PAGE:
In its upper section, the line serves Brooklyn Heights and Downtown Brooklyn. The central section serves Park Slope east of Fourth Avenue, on the west side, Boerum Hill then Gowanus; and Sunset Park. In its lower section, it serves the community of Bay Ridge.

Services[edit]

The following services use the Fourth Avenue Line:

Route Stops
  Time period West of DeKalb Ave DeKalb Ave Between
Atlantic Ave
and 36 St
Between 36 St
and 59 St
Between 59 St
and 95 St
NYCS-bull-trans-D.svg All except nights no service express no service
Nights no service local no service
NYCS-bull-trans-N.svg All except nights no service express no service
Nights local no service
NYCS-bull-trans-R.svg All times local

The line normally carries the Fourth Avenue R service on the local tracks and the Sea Beach N and West End D services on the express tracks. During weekdays, three local N trains per day, in each direction, are designated as W. Manhattan-bound from DeKalb Avenue, the local tracks run via the Montague Street Tunnel to Lower Manhattan, serving either Whitehall Street on the BMT Broadway Line (N, R) or Broad Street on the BMT Nassau Street Line (no service; the last service to use these tracks was the M, rerouted in 2010). The express tracks go to Manhattan via the Manhattan Bridge to either the BMT Broadway Line's Canal Street express station (N) or the IND Sixth Avenue Line's Grand Street station (D).[2]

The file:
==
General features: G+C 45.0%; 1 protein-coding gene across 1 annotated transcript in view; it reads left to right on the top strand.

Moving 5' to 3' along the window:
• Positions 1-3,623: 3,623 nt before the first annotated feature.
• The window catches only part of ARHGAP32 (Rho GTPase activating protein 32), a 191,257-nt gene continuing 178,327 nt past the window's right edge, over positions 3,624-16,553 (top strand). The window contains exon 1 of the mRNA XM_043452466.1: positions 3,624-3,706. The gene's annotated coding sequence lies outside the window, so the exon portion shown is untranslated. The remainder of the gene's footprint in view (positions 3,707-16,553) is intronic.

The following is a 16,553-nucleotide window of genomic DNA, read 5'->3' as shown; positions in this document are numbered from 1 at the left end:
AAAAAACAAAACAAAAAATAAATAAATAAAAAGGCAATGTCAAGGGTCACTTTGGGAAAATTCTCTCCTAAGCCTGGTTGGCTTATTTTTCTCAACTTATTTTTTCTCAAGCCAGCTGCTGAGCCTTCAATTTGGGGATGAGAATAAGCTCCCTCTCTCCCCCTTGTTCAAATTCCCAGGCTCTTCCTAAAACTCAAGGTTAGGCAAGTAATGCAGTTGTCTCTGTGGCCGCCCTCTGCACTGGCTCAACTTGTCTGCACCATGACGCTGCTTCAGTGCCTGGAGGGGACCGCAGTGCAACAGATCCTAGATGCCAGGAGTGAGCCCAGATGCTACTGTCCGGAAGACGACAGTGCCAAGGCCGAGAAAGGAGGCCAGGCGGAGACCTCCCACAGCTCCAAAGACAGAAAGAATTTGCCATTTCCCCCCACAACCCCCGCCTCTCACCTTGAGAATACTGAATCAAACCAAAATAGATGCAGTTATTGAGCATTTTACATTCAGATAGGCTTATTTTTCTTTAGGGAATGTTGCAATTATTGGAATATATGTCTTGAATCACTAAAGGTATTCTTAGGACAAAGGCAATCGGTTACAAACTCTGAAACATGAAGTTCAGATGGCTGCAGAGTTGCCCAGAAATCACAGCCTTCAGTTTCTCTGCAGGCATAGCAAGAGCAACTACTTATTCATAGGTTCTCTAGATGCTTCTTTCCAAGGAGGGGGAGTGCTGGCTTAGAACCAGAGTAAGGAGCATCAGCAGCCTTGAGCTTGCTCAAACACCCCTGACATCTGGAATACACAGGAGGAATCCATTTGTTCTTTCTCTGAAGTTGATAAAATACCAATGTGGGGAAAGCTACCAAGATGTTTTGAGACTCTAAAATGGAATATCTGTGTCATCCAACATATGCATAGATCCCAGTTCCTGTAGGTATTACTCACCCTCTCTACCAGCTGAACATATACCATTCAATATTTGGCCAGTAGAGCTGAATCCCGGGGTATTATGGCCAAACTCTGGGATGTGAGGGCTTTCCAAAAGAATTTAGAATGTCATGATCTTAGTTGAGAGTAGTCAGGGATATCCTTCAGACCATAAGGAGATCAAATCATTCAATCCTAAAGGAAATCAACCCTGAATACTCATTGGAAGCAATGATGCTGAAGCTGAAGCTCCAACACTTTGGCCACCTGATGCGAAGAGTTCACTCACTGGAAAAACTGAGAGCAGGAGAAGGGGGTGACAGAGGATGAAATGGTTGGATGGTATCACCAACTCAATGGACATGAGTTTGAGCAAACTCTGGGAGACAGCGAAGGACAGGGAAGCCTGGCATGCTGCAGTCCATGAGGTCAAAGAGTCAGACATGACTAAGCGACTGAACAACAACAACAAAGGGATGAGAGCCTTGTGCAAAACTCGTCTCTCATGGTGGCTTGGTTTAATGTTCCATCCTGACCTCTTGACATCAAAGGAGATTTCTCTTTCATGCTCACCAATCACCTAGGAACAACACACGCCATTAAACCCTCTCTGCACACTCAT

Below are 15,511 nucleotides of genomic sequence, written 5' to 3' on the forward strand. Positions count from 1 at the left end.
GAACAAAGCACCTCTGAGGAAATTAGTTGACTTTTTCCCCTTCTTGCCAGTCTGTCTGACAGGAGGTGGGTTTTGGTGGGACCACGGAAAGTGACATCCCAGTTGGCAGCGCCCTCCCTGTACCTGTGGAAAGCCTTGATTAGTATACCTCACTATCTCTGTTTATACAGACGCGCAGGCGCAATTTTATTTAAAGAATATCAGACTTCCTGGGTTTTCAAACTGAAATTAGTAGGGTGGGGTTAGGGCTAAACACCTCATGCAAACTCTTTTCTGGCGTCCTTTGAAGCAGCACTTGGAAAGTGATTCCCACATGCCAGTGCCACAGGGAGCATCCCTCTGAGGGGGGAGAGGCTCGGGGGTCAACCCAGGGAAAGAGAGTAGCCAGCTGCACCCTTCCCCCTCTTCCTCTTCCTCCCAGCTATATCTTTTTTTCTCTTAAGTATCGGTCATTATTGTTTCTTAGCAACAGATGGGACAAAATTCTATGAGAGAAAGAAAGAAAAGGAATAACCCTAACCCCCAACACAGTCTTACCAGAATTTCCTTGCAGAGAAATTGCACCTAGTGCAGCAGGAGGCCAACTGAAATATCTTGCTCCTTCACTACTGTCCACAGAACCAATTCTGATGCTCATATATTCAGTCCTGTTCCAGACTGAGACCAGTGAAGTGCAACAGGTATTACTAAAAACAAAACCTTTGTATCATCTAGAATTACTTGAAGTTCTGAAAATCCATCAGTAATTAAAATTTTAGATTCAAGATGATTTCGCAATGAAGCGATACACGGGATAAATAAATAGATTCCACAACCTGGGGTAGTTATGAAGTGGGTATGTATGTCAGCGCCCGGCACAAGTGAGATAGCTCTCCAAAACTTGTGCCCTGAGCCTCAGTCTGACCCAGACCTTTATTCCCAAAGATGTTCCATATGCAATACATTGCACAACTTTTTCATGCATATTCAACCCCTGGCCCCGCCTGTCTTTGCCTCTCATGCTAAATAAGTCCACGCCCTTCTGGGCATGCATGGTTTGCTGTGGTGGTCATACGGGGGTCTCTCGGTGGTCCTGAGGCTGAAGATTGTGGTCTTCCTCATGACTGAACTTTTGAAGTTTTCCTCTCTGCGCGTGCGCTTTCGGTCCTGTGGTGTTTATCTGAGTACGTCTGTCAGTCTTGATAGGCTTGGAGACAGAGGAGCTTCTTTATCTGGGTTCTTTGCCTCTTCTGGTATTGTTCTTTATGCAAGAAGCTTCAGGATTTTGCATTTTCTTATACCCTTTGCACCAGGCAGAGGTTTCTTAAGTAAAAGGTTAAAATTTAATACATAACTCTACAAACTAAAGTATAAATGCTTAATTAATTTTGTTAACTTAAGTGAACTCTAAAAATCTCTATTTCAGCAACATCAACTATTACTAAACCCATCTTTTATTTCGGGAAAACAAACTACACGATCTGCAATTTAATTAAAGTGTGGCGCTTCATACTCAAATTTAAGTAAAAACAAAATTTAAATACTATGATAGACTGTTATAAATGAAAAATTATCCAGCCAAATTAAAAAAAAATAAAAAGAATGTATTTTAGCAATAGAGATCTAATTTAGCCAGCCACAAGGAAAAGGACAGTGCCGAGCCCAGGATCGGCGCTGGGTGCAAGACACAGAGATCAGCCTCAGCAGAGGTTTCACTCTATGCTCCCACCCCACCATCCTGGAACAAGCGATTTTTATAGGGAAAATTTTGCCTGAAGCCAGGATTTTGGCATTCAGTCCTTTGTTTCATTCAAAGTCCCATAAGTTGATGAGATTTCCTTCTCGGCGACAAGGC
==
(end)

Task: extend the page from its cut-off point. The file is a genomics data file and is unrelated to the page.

History[edit]

Bridge over LIRR tracks

The Fourth Avenue Line was built as part of the Dual Contracts. It replaced the parallel elements of an old, now long-ago-demolished elevated system running above Fifth Avenue and Third Avenue.[3]

Groundbreaking for the first section of the subway, between DeKalb Avenue and 43rd Street (ending at 36th Street), took place in November 1909 at DeKalb and Flatbush Avenue.[4] Construction on the southernmost section of the line to 89th Street, just south of the 86th Street station, began in late October 1912.[3][5] The lower section of the line was constructed along with several branch lines, which replaced former surface railroads. These lines are the BMT West End Line splitting south of 36th Street, and the BMT Sea Beach Line leaving south of 59th Street.[3] In anticipation of the opening of the subway, several housing and development booms occurred along Fourth Avenue, particularly in Bay Ridge.[6]